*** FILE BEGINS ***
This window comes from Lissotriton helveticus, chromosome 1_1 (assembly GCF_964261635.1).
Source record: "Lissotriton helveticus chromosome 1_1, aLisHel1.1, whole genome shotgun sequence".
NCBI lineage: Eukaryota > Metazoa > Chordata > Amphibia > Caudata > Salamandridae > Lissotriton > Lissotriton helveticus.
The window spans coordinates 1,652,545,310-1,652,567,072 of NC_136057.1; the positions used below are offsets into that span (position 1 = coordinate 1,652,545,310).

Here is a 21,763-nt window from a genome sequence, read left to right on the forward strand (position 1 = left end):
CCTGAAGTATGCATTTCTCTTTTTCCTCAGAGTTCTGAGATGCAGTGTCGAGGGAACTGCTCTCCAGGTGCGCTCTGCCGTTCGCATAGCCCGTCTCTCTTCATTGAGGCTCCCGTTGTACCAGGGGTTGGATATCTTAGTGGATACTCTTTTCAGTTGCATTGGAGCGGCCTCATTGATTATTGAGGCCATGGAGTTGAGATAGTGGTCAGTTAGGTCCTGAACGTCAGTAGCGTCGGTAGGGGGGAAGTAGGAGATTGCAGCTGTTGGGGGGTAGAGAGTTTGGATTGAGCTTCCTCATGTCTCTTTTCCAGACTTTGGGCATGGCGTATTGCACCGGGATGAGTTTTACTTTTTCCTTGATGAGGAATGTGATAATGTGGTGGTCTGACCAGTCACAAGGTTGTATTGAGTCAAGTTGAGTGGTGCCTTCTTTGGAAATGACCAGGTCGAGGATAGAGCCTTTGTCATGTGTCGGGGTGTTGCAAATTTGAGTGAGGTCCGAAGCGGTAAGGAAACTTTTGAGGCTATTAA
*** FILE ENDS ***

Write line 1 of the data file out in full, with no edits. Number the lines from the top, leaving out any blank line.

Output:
This window comes from Lissotriton helveticus, chromosome 1_1 (assembly GCF_964261635.1).